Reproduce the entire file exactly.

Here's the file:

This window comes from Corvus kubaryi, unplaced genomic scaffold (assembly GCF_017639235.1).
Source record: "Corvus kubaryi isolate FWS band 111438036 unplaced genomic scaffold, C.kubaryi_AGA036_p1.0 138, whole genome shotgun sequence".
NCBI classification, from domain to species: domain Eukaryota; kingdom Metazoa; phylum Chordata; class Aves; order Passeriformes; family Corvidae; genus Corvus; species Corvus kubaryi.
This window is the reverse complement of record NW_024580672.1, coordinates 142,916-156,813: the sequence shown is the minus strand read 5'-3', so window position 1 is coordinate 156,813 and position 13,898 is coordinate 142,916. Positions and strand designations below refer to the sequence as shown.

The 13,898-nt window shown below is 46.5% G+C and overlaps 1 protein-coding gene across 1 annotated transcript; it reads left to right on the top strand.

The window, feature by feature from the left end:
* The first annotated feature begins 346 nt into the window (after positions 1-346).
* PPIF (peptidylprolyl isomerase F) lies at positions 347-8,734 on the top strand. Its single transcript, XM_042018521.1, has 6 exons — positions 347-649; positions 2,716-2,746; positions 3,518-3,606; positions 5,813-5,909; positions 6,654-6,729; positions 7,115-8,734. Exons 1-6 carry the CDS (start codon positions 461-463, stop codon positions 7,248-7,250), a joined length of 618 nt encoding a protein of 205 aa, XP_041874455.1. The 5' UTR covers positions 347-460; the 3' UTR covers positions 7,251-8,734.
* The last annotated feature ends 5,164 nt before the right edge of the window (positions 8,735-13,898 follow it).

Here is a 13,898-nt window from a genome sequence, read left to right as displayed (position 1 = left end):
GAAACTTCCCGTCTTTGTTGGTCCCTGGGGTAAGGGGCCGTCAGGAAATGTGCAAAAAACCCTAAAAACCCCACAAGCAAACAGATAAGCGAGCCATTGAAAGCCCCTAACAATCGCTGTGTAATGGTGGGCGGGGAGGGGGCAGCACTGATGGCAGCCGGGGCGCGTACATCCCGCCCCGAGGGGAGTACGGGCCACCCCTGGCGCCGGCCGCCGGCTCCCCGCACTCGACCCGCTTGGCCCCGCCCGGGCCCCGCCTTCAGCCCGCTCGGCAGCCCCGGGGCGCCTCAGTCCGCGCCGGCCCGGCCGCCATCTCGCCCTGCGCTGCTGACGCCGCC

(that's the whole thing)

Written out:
This window comes from Corvus kubaryi, unplaced genomic scaffold (assembly GCF_017639235.1).
Source record: "Corvus kubaryi isolate FWS band 111438036 unplaced genomic scaffold, C.kubaryi_AGA036_p1.0 138, whole genome shotgun sequence".
NCBI classification, from domain to species: domain Eukaryota; kingdom Metazoa; phylum Chordata; class Aves; order Passeriformes; family Corvidae; genus Corvus; species Corvus kubaryi.
This window is the reverse complement of record NW_024580672.1, coordinates 142,916-156,813: the sequence shown is the minus strand read 5'-3', so window position 1 is coordinate 156,813 and position 13,898 is coordinate 142,916. Positions and strand designations below refer to the sequence as shown.

The 13,898-nt window shown below is 46.5% G+C and overlaps 1 protein-coding gene across 1 annotated transcript; it reads left to right on the top strand.

The window, feature by feature from the left end:
* The first annotated feature begins 346 nt into the window (after positions 1-346).
* PPIF (peptidylprolyl isomerase F) lies at positions 347-8,734 on the top strand. Its single transcript, XM_042018521.1, has 6 exons — positions 347-649; positions 2,716-2,746; positions 3,518-3,606; positions 5,813-5,909; positions 6,654-6,729; positions 7,115-8,734. Exons 1-6 carry the CDS (start codon positions 461-463, stop codon positions 7,248-7,250), a joined length of 618 nt encoding a protein of 205 aa, XP_041874455.1. The 5' UTR covers positions 347-460; the 3' UTR covers positions 7,251-8,734.
* The last annotated feature ends 5,164 nt before the right edge of the window (positions 8,735-13,898 follow it).

Here is a 13,898-nt window from a genome sequence, read left to right as displayed (position 1 = left end):
GAAACTTCCCGTCTTTGTTGGTCCCTGGGGTAAGGGGCCGTCAGGAAATGTGCAAAAAACCCTAAAAACCCCACAAGCAAACAGATAAGCGAGCCATTGAAAGCCCCTAACAATCGCTGTGTAATGGTGGGCGGGGAGGGGGCAGCACTGATGGCAGCCGGGGCGCGTACATCCCGCCCCGAGGGGAGTACGGGCCACCCCTGGCGCCGGCCGCCGGCTCCCCGCACTCGACCCGCTTGGCCCCGCCCGGGCCCCGCCTTCAGCCCGCTCGGCAGCCCCGGGGCGCCTCAGTCCGCGCCGGCCCGGCCGCCATCTCGCCCTGCGCTGCTGACGCCGCC